Ex-Library Book - will contain Library Markings. Nice condition with minor indications of previous handling. Bookseller Inventory #
Before the twentieth century, personal debt resided on the fringes of the American economy, the province of small-time criminals and struggling merchants. By the end of the century, however, the most profitable corporations and banks in the country lent money to millions of American debtors. How did this happen? The first book to follow the history of personal debt in modern America, Debtor Nation traces the evolution of debt over the course of the twentieth century, following its transformation from fringe to mainstream--thanks to federal policy, financial innovation, and retail competition.
How did banks begin making personal loans to consumers during the Great Depression? Why did the government invent mortgage-backed securities? Why was all consumer credit, not just mortgages, tax deductible until 1986? Who invented the credit card? Examining the intersection of government and business in everyday life, Louis Hyman takes the reader behind the scenes of the institutions that made modern lending possible: the halls of Congress, the boardrooms of multinationals, and the back rooms of loan sharks. America's newfound indebtedness resulted not from a culture in decline, but from changes in the larger structure of American capitalism that were created, in part, by the choices of the powerful--choices that made lending money to facilitate consumption more profitable than lending to invest in expanded production.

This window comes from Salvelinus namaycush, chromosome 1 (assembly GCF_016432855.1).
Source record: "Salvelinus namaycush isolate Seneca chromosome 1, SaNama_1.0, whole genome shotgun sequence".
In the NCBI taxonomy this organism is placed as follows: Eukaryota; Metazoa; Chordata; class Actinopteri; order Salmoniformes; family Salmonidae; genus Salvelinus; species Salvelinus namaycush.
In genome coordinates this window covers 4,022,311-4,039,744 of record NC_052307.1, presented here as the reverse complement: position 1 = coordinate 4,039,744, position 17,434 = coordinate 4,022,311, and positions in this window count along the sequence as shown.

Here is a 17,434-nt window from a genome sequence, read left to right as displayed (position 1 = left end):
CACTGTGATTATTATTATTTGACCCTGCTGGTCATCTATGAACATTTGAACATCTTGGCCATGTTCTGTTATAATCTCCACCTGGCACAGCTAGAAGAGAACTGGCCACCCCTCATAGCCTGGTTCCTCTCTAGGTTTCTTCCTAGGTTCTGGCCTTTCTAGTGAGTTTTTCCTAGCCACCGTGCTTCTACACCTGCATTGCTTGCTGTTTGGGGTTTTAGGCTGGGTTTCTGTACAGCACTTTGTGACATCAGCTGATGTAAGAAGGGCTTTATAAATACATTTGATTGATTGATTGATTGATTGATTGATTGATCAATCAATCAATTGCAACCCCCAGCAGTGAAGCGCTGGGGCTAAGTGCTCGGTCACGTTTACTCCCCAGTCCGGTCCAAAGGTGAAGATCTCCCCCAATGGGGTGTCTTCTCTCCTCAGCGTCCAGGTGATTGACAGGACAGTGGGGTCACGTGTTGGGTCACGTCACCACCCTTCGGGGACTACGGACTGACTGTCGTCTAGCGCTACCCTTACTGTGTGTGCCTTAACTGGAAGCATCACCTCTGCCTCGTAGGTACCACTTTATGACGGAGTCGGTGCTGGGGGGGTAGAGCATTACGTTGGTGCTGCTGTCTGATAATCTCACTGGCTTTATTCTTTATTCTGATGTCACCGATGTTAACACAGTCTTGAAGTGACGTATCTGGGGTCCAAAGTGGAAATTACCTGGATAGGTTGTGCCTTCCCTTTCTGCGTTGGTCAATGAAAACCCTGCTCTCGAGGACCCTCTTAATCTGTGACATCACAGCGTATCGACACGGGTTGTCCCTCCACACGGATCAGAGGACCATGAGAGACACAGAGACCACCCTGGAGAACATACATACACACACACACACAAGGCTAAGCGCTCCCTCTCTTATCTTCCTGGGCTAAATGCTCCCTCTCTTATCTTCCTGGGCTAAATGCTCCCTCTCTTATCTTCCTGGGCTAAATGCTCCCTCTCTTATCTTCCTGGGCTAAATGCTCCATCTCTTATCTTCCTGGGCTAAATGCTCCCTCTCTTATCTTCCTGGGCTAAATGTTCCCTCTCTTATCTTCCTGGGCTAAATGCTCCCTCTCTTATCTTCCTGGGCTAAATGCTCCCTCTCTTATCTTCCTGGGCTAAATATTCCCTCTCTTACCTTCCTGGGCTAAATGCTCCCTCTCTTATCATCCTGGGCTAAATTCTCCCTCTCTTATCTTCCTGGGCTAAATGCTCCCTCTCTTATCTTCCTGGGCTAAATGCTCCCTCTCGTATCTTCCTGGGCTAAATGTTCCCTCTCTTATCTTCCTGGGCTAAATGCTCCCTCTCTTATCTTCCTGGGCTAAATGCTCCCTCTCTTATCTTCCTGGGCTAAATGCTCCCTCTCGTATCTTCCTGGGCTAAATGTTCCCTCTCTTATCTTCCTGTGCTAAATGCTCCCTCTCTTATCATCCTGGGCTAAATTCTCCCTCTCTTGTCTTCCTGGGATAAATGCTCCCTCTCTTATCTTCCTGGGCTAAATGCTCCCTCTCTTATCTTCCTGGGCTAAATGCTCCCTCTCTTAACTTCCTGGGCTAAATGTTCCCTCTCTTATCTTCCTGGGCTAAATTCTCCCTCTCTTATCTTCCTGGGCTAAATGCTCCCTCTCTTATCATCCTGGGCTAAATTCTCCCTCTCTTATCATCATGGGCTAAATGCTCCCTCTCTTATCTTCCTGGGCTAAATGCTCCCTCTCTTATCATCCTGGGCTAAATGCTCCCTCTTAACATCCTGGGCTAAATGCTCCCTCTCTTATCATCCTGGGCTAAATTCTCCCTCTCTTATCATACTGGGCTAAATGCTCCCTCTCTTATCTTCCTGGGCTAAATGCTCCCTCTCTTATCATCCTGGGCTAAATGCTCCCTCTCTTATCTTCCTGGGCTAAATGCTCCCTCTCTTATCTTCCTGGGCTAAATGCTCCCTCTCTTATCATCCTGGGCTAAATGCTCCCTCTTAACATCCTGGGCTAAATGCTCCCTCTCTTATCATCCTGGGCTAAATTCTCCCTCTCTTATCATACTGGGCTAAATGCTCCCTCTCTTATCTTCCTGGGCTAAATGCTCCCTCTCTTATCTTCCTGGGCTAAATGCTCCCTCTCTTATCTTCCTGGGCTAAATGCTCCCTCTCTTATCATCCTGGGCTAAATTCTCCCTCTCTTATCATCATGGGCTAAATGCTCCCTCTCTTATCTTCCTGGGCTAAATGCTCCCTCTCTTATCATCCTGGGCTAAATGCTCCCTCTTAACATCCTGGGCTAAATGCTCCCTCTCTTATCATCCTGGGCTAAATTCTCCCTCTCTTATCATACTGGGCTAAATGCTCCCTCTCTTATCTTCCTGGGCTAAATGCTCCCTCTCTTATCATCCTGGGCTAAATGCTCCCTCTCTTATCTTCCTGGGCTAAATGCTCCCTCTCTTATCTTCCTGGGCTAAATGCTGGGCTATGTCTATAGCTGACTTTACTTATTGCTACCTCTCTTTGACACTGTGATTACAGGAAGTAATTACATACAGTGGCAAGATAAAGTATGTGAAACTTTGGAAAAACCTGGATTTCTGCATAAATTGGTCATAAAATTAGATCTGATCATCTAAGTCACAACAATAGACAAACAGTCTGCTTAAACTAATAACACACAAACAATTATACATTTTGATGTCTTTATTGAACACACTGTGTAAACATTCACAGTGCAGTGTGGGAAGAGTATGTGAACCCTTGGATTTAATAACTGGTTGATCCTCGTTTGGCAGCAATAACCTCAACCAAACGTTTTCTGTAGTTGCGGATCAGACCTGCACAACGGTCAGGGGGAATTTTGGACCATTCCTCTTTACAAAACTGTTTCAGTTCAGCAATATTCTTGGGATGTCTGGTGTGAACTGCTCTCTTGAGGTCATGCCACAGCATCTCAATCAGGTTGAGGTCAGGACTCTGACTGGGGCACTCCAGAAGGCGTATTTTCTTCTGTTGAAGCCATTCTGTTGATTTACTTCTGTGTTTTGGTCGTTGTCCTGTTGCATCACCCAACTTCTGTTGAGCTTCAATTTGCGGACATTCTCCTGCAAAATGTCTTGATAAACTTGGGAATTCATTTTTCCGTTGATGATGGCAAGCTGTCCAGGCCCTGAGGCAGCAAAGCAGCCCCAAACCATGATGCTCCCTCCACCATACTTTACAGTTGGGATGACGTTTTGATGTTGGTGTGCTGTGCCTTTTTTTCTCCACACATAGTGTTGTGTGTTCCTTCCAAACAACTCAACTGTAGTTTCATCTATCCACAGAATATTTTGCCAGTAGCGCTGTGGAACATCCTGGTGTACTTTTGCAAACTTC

From the origins of car financing to the creation of subprime lending, Debtor Nation presents a nuanced history of consumer credit practices in the United States and shows how little loans became big business.
From the Back Cover:
"Debtor Nation explains how in recent decades American consumers and households got more and more access to credit at the very time they became less and less able to handle the resulting debts. The recent financial crisis and the anemic recovery from the resulting Great Recession have exposed this Achilles heel of modern finance. Louis Hyman's illuminating history shows how financial innovations sponsored by government, banks, and Wall Street induced Americans to shoot themselves in the foot by trying to live beyond their means. Sadly, now the party's over."--Richard Sylla, New York University
"This revelatory book explores the hidden history of the complex web of personal credit and debt that unraveled in the recent financial crisis. Louis Hyman persuasively shows that the infrastructure of debt has been decades in the making and been driven by a perverse and often unforeseen combination of market forces and government policies. This should be required reading for students of consumer culture, the history of capitalism, and anyone who wants to know why Americans are now drowning in debt. A pathbreaking, important book."--Stephen A. Mihm, University of Georgia
"How did debt--and the interlaced institutions of finance, government, and business it inspired--become a defining feature, perhaps the defining feature, of American economic life? In this imaginatively conceived, meticulously researched, and vigorously argued book, Louis Hyman explains how modern finance reshaped American capitalism and how that prodigious, but volatile system reshaped American life from the 1920s to the present."--Bruce Schulman, Boston University